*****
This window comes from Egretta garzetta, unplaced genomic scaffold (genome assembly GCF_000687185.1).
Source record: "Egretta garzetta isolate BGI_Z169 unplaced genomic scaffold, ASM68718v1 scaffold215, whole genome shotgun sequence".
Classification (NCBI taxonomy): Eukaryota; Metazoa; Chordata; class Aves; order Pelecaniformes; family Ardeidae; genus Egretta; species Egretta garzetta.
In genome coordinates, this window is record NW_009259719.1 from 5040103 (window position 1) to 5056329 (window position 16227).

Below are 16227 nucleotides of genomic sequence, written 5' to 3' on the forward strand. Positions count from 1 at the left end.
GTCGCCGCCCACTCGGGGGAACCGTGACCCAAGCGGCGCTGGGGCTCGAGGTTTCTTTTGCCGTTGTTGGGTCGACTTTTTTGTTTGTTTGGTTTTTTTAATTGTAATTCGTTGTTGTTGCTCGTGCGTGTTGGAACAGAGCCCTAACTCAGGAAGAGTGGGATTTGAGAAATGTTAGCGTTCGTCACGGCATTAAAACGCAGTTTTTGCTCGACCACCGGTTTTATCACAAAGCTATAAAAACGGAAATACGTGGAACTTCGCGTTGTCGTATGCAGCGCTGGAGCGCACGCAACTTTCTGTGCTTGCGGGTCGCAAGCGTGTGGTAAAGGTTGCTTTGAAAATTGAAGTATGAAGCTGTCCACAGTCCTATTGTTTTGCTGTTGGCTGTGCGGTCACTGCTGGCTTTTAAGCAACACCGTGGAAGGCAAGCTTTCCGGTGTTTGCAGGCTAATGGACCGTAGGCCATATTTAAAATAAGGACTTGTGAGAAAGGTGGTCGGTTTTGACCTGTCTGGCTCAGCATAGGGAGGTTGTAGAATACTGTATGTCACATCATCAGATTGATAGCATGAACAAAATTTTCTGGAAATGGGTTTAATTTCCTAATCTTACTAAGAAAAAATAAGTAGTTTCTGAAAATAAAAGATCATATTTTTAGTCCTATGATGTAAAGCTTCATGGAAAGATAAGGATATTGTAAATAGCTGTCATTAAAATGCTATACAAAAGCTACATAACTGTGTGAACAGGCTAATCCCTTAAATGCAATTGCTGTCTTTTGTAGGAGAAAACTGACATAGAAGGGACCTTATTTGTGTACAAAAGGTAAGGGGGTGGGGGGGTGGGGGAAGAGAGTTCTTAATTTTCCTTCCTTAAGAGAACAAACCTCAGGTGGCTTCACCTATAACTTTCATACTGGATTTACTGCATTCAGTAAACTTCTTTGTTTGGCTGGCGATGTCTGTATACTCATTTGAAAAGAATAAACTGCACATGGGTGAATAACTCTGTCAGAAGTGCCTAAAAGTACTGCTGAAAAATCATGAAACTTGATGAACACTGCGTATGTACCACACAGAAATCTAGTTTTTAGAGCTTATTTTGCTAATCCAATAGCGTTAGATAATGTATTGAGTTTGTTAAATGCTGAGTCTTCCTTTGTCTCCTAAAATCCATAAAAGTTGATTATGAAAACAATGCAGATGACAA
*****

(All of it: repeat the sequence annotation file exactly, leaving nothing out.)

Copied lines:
This window comes from Egretta garzetta, unplaced genomic scaffold (genome assembly GCF_000687185.1).
Source record: "Egretta garzetta isolate BGI_Z169 unplaced genomic scaffold, ASM68718v1 scaffold215, whole genome shotgun sequence".
Classification (NCBI taxonomy): Eukaryota; Metazoa; Chordata; class Aves; order Pelecaniformes; family Ardeidae; genus Egretta; species Egretta garzetta.
In genome coordinates, this window is record NW_009259719.1 from 5040103 (window position 1) to 5056329 (window position 16227).

Below are 16227 nucleotides of genomic sequence, written 5' to 3' on the forward strand. Positions count from 1 at the left end.
GTCGCCGCCCACTCGGGGGAACCGTGACCCAAGCGGCGCTGGGGCTCGAGGTTTCTTTTGCCGTTGTTGGGTCGACTTTTTTGTTTGTTTGGTTTTTTTAATTGTAATTCGTTGTTGTTGCTCGTGCGTGTTGGAACAGAGCCCTAACTCAGGAAGAGTGGGATTTGAGAAATGTTAGCGTTCGTCACGGCATTAAAACGCAGTTTTTGCTCGACCACCGGTTTTATCACAAAGCTATAAAAACGGAAATACGTGGAACTTCGCGTTGTCGTATGCAGCGCTGGAGCGCACGCAACTTTCTGTGCTTGCGGGTCGCAAGCGTGTGGTAAAGGTTGCTTTGAAAATTGAAGTATGAAGCTGTCCACAGTCCTATTGTTTTGCTGTTGGCTGTGCGGTCACTGCTGGCTTTTAAGCAACACCGTGGAAGGCAAGCTTTCCGGTGTTTGCAGGCTAATGGACCGTAGGCCATATTTAAAATAAGGACTTGTGAGAAAGGTGGTCGGTTTTGACCTGTCTGGCTCAGCATAGGGAGGTTGTAGAATACTGTATGTCACATCATCAGATTGATAGCATGAACAAAATTTTCTGGAAATGGGTTTAATTTCCTAATCTTACTAAGAAAAAATAAGTAGTTTCTGAAAATAAAAGATCATATTTTTAGTCCTATGATGTAAAGCTTCATGGAAAGATAAGGATATTGTAAATAGCTGTCATTAAAATGCTATACAAAAGCTACATAACTGTGTGAACAGGCTAATCCCTTAAATGCAATTGCTGTCTTTTGTAGGAGAAAACTGACATAGAAGGGACCTTATTTGTGTACAAAAGGTAAGGGGGTGGGGGGGTGGGGGAAGAGAGTTCTTAATTTTCCTTCCTTAAGAGAACAAACCTCAGGTGGCTTCACCTATAACTTTCATACTGGATTTACTGCATTCAGTAAACTTCTTTGTTTGGCTGGCGATGTCTGTATACTCATTTGAAAAGAATAAACTGCACATGGGTGAATAACTCTGTCAGAAGTGCCTAAAAGTACTGCTGAAAAATCATGAAACTTGATGAACACTGCGTATGTACCACACAGAAATCTAGTTTTTAGAGCTTATTTTGCTAATCCAATAGCGTTAGATAATGTATTGAGTTTGTTAAATGCTGAGTCTTCCTTTGTCTCCTAAAATCCATAAAAGTTGATTATGAAAACAATGCAGATGACAA